Feminist Sex Ed: What It Is, Why We Need It, and How It Can End the Orgasm Gap

If sex ed programs included the clitoris, would the orgasm gap close?

Feminist Sex Ed: What It Is, Why We Need It, and How It Can End the Orgasm Gap
(WOCinTech Chat / Creative Commons)

A few years back, sex educator Charis Denison* picked her sixth-grade son up from school. He’d just finished his first sex ed class. 

Curious about the class, Denison asked him, “Did you learn anything new?” 

The boy responded, “Yeah … I learned that most sixth-grade boys don’t throw the word ‘clitoris’ around.” 

He continued: “The first time I said it, I didn’t really notice anything. But the second time … everyone kept laughing and looking at me, even the teacher. And then the third time I said it, the teacher asked me to stop talking and changed the subject.”  

 “Why did you say it three times?” asked Denison.

“Because it was missing from the diagram,” said the boy, who had learned anatomy from his mother. Then he added, “Why did the guy have his feel-good part and there was no feel-good part for the girl?” 

Last month (May) marked National Sex Education month—otherwise known as #SexEdForAll month. In the United States, it often seems there are only two options when it comes to sex ed: abstinence-only or comprehensive. While comprehensive sex education is vastly better than abstinence-only, we need more—we need feminist sex ed. 

The State of Sex Ed in the U.S. 

To date, there is no national sex ed mandate. Individual states determine what kind of sex education kids get, or whether they get any at all. Some states mandate it, many don’t. Some mandate inaccurate, misleading and stigmatizing sex ed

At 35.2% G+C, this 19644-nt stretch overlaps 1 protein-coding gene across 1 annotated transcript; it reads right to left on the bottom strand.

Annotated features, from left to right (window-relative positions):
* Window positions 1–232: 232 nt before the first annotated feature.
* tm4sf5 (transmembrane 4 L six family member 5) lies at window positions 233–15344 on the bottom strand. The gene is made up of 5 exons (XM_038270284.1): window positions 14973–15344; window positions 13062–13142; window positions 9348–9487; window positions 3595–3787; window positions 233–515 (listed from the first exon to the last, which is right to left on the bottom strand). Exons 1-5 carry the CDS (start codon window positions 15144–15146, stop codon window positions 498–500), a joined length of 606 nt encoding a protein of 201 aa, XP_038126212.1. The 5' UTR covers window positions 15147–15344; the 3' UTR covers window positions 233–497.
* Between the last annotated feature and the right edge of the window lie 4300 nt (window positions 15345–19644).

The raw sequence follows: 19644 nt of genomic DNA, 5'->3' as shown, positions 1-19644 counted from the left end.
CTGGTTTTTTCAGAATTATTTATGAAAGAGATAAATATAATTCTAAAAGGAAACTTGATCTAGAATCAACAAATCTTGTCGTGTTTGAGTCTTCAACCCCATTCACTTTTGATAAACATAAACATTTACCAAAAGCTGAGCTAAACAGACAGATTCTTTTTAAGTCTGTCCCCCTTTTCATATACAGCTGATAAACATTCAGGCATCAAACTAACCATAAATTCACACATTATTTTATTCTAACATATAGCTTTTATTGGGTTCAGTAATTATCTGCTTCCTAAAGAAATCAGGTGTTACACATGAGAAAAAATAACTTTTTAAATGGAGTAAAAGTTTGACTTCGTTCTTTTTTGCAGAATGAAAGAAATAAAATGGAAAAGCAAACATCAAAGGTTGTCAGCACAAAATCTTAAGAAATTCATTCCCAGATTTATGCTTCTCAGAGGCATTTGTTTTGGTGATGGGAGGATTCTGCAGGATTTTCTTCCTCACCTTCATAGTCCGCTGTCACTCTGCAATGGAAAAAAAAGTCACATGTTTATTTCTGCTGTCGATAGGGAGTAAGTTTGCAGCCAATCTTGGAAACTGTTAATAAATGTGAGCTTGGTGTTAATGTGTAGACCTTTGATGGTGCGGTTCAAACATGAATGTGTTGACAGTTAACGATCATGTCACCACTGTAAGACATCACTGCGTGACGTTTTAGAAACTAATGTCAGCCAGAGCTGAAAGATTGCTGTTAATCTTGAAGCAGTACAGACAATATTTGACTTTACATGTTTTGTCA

While sex ed is a state responsibility, the federal government does fund some programs. In the recent past, conservative presidential administrations predominately funded abstinence-only sex ed. In contrast, the Obama administration mostly financed comprehensive sex ed.  

Abstinence-only programs teach students not to have sex until marriage. According to leading medical organizations, these programs promote archaic stereotypes, present inaccurate science as fact, violate human rights, and do not work. 

Alternatively, comprehensive sex ed includes scientifically accurate instruction about human development, anatomy, reproductive health, contraception, childbirth and STIs.

Championed by the United Nations Population Fund (UNFPA), comprehensive sex ed also provides a safe space for students to discuss family life, relationships, culture, gender roles, human rights, gender equality, discrimination and sexual abuse. 

Numerous studies prove comprehensive sex ed works, reducing rates of sexual activity, unprotected sex, STIs and pregnancy in teens. 

Recent Sex Ed Activism

In May 2019, reproductive health and rights organizations launched #SexEdForAll month. The point of #SexEdForAll month is to raise “awareness of the critical need for national sex education,” according to Planned Parenthood. 

That same year, U.S. Representative Barbara Lee (D-Calif.) introduced the Real Education for Healthy Youth Act. This law would establish federal grants for comprehensive sex ed and eliminate funding for abstinence-only programs. 

This year, the Sex Education Collaborative coordinated #SexEdForAll month. On May 4, #SexEdForAll month kicked off with a Sex Ed for All Youth Town Hall. The panelist, at the town hall, argued that comprehensive sex ed is only the foundation, not the end goal. 

“We need ‘comprehensive-plus’ sex ed,” said sex educator, Dr. Cydelle Berlin.**

Comprehensive-Plus Sex Ed 

Comprehensive-plus sex ed decenters STI information and recenters pleasure; includes all students’ identities and sexualities; and is taught by trained, passionate educators.